Before I moved up here, I knew that property taxes were high and that they have state income tax (unlike Florida), but since I’ve been here, I’ve heard other amazing stories about the ridiculous ways in which the state taxes its residents.  This has got to be one of the more creative ones, though.  They sure are creative bloodsuckers; I’ll give them that!

Friday, 02 June 2006 12:49:25 (Eastern Daylight Time, UTC-04:00)  #    Disclaimer  |  Comments [2]  | 
# Tuesday, 30 May 2006

I just ran across a rather interesting article while doing some book research for my upcoming book, The Contemporary Patriarch.  Of course, I'm kidding about the book; Mrs. dotNetTemplar has, tongue in cheek, suggested I write it a few times if for no other reason than that I might get an interview on The Colbert Report.

So, I was doing some searching to see what the competition is for my book, and I came across this article, which just happens to be on a site that appears to be about Catholic culture.  The excerpt is from something written by Christopher Dawson in 1933.  Remarkably, most of it is still quite relevant.  The only thing that seemed obviously dated, sadly, is the claim that "marriage is still the only form of sexual union which is openly tolerated by society."  Other than that it is an interesting read that considers the impact of marrital structures on broader society through history.  I recommend it.

In a related note, I found this quote quite telling (from this article on Newsweek):  "All my friends are having kids," says Penny Stohn, 33, a director for the New Jersey Department of Higher Education."They tell me how glamorous my life is but I just sit there and envy them their kids."  I find the frank admittance of the value of marriage and the family by career-minded, single women quite notable given what still seems to be the popular sentiment about full-time wives and mothers, which is that it is still somewhat looked down upon.  Motherhood is, to the contrary, probably the most intrinsically valuable career a person could have, and these single women attest that this is still the unspoken truth.

Tuesday, 30 May 2006 21:05:34 (Eastern Daylight Time, UTC-04:00)  #    Disclaimer  |  Comments [0]  | 
# Thursday, 25 May 2006

I'm not usually one to bring my political views to bear, chiefly because they have changed a lot over the last 10 years. In some ways, I could sympathize with Kerry in his being labeled a flip-flopper simply because I try to have an open mind, see issues from as many sides as are presented to me, and try to choose what seems to be the most viable given the current data and my presuppositions. I'm not one to doggedly cling to an idea just because it is the one I previously selected as my own (or at least I try not to); if new data is presented or new arguments that make an alternative seem to be better, I'm not so intellectually inert that I won't ever change.

Unfortunately, I guess that approach to life can make one a flip-flopper, but I’d say in that respect, being a flip-flopper is a good thing to be.  Changing my views (or at least my professed views) based on popular winds of opinion or the advice of my campaign managers, however, is not a good reason to be a flip-flopper, and that’s where Kerry and I differed, or so it seemed to me.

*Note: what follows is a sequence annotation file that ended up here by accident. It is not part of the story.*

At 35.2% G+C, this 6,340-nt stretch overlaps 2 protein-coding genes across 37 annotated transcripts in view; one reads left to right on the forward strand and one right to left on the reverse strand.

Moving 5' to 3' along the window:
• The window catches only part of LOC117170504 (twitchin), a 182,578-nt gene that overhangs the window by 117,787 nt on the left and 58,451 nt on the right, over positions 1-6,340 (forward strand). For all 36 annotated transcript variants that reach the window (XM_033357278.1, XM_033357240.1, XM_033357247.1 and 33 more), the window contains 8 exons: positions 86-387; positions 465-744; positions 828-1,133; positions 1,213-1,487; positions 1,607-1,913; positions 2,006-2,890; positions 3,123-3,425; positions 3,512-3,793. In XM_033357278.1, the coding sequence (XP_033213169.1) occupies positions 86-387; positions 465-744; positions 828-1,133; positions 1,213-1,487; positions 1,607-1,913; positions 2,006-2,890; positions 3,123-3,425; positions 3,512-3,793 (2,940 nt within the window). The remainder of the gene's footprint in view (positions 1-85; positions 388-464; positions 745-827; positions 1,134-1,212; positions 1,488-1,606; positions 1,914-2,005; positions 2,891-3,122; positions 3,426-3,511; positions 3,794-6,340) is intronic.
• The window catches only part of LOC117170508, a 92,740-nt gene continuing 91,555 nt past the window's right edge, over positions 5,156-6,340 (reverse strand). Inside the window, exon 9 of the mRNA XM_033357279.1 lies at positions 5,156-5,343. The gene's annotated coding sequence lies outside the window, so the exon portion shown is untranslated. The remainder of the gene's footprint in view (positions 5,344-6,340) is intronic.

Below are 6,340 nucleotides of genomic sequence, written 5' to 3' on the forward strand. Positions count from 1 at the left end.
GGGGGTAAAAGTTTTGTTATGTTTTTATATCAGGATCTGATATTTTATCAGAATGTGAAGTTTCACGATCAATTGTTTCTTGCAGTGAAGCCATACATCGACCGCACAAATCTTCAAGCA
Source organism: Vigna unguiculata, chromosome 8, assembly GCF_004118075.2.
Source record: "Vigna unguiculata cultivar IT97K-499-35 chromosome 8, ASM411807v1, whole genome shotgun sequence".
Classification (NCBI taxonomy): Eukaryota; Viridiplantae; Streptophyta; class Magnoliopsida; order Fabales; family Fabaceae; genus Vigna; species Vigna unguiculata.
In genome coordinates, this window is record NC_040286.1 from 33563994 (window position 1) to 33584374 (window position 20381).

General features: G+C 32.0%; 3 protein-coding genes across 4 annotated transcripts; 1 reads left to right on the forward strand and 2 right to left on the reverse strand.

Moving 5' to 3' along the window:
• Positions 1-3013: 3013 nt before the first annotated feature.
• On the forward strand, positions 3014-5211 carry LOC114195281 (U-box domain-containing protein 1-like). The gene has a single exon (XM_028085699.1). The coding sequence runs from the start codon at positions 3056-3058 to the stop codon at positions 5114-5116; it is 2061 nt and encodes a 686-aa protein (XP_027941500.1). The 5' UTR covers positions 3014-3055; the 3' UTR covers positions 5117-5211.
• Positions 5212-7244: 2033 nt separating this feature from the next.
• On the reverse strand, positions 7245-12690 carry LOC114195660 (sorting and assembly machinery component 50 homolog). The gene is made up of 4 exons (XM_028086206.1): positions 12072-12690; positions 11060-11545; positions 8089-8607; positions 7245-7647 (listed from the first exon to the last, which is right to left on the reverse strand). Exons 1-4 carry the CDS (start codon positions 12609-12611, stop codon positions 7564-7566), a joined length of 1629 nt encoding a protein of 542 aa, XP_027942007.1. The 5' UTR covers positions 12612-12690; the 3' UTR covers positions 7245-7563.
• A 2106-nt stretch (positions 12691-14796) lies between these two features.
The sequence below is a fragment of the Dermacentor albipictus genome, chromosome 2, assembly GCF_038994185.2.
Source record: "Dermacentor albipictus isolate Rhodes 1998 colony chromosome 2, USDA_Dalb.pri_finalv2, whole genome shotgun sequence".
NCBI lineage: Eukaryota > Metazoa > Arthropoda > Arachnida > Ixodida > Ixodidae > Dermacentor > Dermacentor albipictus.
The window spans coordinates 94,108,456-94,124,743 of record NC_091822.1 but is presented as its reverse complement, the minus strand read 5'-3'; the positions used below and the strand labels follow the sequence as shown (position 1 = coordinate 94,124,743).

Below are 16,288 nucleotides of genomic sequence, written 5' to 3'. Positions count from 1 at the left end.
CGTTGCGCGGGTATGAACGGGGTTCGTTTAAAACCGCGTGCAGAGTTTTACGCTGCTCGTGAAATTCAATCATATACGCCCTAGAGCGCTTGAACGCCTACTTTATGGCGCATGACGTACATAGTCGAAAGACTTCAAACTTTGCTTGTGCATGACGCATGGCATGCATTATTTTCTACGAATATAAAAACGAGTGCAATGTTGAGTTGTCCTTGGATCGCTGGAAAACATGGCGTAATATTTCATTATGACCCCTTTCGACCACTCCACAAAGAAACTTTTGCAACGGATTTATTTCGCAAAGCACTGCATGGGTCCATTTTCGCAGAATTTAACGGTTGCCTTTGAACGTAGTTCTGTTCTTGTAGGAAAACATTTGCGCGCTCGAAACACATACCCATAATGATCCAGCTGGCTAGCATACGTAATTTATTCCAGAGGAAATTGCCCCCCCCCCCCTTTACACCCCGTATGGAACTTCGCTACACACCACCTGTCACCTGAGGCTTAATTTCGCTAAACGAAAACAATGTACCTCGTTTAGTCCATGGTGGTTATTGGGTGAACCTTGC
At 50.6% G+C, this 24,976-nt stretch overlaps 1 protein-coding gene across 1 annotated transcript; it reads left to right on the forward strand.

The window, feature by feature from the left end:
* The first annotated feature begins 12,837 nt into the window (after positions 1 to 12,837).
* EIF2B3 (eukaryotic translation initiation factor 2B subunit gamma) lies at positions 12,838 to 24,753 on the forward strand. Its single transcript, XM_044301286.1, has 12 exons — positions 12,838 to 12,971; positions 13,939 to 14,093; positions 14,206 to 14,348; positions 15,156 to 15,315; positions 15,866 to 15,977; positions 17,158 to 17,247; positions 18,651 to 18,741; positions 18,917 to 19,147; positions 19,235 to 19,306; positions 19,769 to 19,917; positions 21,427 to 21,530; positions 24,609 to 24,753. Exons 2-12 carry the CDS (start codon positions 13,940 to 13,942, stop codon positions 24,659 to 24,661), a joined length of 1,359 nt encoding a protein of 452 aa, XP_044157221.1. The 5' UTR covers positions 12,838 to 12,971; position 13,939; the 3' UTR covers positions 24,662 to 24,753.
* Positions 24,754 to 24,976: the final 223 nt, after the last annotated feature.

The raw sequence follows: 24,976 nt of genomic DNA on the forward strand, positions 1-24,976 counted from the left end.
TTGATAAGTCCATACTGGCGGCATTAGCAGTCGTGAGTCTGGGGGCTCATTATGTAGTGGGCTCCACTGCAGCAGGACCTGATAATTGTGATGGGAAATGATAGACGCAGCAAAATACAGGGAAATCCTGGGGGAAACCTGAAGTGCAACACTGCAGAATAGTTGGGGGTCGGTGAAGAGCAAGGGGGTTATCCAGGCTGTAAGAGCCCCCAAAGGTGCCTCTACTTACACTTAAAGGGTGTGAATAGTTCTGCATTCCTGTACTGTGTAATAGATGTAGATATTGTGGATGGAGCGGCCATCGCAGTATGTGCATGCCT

All that said, I find myself wanting to say something about this post over on the Future of Freedom Foundation.  Personally, thanks to a very persistent Libertarian boss I once had, I’ve flirted with Libertarianism.  It certainly has its appeal, especially in this relativistic age.  I think Mr. Hornberger, though, is painting conservatives with too broad a brush (what else is new?).  In that vein, I’d say that we can sum up Libertarianism with the old dictum of “live and let live.”  It takes freedom to an extreme, such that it becomes the core tenet of their political creed.  

Unfortunately, it leaves out the central good of government, which is to promote the common good.  Certainly freedom is one of the chief goods that we have as humans, but it is not the only one.  It seems to me that government must also take action to promote the common good, which includes other goods such as public decency, protection of innocents, affordable transportation, and care for the poor, to name a few.  And it is precisely in these other areas that the Libertarian and I differ. 

While they might agree that these are common goods, they would argue (or have with me at least) that all these can and should be promoted through private organizations and peer pressure, not the government.  But as I see it, such an argument is flawed in that government, in a very basic sense, is just such a social organization, particularly a democratic republic such as our own.  Libertarians speak of taxes being akin to stealing and government being the modern day Robin Hood, but that would only be true if we were governed by a non-representative government.  It is this point, in fact, that catalyzed our founders to form this new republic.

As I see it, Libertarianism is the rich person’s religion.  It shares many similarities with feudalism.  In fact, if Libertarianism were fully applied today, I think we’d see just such a social structure emerge—those who can afford to fund their liberties would have them; the rest of us would have to attach ourselves to one such lord or another in order to ensure, as much as is possible under such a social organization, some subset of the liberties we have today.  Maybe the lords would be corporations, maybe they’d be individuals, but when you privatize every common good that is provided by government, that’s what you end up with.